By Jenny Masters
The Flyers signed center Derick Brassard the other day, and the question is whether or not he will help very much.
When the 2021-22 seasons starts he’ll be 34 years old, and his best days are behind him.
But he was a Flyers Killer, so at least they got him off the ice as an opponent.
The Athletic’s Charlie O’Connor takes a deep dive:
Brassard has played under Flyers coach Alain Vigneault in the past, and he brings extensive playoff experience to the table and has that leadership intangible that GM Chuck Fletcher sure seems to have prioritized this offseason. But can he still provide actual on-ice value, despite the fact that he turns 34 in September?
To answer that question, it helps to understand the trajectory of Brassard’s NHL career.
For years, Brassard was a quality top-six center, scoring at a 0.64 point pace (about 52 points per 82 games) over a six-season prime from 2010 through 2016. But a 2018 deadline trade to the Penguins stands as the turning point of his career. He started strong, scoring eight points in 14 games to close out 2017-18 with Pittsburgh, but his 2018-19 was a disaster. He struggled mightily with the Penguins and was ultimately traded twice before the season concluded, first to the Florida Panthers and then to the Colorado Avalanche. Location didn’t matter, though. Brassard was a non-factor everywhere, finishing the season with just 23 points in 70 games.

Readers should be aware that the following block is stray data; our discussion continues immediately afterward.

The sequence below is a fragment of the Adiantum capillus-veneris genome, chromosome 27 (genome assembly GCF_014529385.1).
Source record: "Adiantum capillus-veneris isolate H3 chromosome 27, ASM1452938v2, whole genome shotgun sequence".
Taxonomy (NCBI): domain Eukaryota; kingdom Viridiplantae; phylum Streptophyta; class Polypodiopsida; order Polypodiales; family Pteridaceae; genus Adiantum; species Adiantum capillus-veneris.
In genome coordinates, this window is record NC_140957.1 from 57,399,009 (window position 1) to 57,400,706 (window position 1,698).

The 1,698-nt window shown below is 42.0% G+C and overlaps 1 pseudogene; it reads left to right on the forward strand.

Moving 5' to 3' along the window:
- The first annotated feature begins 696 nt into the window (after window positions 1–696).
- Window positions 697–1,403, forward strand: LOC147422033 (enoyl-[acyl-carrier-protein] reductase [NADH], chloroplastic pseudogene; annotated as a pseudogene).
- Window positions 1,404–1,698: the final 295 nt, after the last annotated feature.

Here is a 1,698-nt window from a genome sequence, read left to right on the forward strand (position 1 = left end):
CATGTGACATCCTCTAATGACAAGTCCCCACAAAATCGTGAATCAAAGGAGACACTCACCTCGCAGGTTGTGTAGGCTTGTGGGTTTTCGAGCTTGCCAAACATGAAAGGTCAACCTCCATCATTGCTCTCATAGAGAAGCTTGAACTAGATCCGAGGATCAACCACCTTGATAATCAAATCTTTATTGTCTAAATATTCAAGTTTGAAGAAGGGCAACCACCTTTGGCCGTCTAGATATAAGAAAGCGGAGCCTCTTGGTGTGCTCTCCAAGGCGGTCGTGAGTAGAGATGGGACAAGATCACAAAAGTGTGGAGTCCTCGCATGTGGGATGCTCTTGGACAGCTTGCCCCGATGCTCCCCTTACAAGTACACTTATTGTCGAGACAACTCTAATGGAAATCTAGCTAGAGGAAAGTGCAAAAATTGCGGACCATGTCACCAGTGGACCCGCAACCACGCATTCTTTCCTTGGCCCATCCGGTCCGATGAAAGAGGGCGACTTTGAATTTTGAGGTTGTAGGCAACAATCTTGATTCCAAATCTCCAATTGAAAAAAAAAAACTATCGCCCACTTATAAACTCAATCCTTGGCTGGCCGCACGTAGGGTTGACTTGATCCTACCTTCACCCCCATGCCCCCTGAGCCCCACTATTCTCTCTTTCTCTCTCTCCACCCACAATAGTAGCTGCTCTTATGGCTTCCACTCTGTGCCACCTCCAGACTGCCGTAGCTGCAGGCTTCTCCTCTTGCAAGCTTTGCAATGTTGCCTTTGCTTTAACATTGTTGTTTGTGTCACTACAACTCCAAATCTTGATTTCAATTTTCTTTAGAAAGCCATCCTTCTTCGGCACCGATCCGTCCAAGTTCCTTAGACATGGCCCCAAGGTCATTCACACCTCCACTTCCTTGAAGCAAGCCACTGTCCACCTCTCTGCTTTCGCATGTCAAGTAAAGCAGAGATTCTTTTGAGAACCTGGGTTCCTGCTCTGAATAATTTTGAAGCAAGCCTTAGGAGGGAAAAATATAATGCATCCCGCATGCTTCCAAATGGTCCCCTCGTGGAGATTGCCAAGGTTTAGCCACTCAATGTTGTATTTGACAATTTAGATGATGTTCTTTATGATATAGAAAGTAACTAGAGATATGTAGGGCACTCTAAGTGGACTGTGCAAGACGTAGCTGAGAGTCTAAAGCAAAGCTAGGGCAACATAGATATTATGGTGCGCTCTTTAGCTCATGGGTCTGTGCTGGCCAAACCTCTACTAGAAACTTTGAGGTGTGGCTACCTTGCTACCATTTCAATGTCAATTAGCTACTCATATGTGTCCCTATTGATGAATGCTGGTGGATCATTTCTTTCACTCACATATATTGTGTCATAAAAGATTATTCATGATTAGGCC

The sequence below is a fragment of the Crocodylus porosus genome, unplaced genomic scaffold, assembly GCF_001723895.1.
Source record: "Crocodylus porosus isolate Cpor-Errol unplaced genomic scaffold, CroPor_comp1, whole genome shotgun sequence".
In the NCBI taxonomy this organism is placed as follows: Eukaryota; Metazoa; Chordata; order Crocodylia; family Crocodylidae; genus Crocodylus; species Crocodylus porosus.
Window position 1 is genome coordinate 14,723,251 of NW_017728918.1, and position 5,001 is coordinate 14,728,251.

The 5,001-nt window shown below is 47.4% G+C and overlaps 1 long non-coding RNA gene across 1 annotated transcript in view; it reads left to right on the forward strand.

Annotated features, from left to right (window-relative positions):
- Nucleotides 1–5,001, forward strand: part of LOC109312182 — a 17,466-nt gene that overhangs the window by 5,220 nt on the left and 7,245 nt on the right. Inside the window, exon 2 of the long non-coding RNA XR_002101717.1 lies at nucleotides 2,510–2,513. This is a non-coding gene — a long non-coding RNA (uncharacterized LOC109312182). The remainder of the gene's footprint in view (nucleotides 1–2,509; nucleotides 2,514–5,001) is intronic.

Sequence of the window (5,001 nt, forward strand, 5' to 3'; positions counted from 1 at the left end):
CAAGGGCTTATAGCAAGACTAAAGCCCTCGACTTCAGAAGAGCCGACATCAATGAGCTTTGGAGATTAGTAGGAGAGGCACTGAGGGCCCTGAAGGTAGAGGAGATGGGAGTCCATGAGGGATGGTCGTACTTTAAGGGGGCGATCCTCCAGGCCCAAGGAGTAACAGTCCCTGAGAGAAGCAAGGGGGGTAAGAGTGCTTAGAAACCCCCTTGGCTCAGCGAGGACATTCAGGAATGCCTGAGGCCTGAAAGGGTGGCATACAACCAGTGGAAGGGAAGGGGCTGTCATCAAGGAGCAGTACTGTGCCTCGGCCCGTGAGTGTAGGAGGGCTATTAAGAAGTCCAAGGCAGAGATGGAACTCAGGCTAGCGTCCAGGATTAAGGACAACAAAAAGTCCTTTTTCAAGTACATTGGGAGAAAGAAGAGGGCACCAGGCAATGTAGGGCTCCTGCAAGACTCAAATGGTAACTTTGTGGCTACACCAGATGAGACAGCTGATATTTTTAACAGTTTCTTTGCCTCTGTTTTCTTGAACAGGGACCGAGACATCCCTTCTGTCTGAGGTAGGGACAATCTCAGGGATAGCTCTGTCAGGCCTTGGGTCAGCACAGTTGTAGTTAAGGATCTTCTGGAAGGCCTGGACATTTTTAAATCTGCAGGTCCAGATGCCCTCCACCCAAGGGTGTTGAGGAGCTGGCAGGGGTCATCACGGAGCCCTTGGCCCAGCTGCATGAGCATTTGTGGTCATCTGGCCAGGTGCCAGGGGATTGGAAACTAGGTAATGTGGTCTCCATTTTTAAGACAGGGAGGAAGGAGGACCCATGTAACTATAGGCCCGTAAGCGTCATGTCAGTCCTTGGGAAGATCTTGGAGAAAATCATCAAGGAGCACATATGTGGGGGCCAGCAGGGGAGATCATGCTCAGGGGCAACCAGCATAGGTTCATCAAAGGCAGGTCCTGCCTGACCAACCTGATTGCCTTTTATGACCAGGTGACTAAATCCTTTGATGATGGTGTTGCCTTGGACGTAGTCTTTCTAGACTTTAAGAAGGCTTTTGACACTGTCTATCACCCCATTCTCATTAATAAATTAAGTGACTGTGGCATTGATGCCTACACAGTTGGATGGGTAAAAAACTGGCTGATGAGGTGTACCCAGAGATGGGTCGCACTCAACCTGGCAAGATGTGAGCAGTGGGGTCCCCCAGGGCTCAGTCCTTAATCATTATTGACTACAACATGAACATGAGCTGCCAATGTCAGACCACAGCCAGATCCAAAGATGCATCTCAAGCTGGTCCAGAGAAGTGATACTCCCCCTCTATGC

That ended his days of being a big-money, coveted-by-the-market forward. In 2019, it took until August for Brassard to sign a one-year, $1.2 million deal with the Islanders. In 2020, he wasn’t added by the Coyotes until December — and only for $1 million on another single-year term. Now, he’s lasted until August once again, and the price tag has dropped even further. Brassard is now the veteran who gets signed for depth when all the big free agents are gone.
But here’s the thing: In the wake of his debacle of a 2018-19 season, Brassard has actually been a decent player, at least by the numbers.
He’s clearly not the scorer he once was. That didn’t come back. But 2018-19 does look like a one-off dumpster fire of a season in terms of his on-ice impact. Brassard definitely has lost a step, but not to the point where he’s getting obliterated at even strength and lacks any value whatsoever. He appears to still be useful.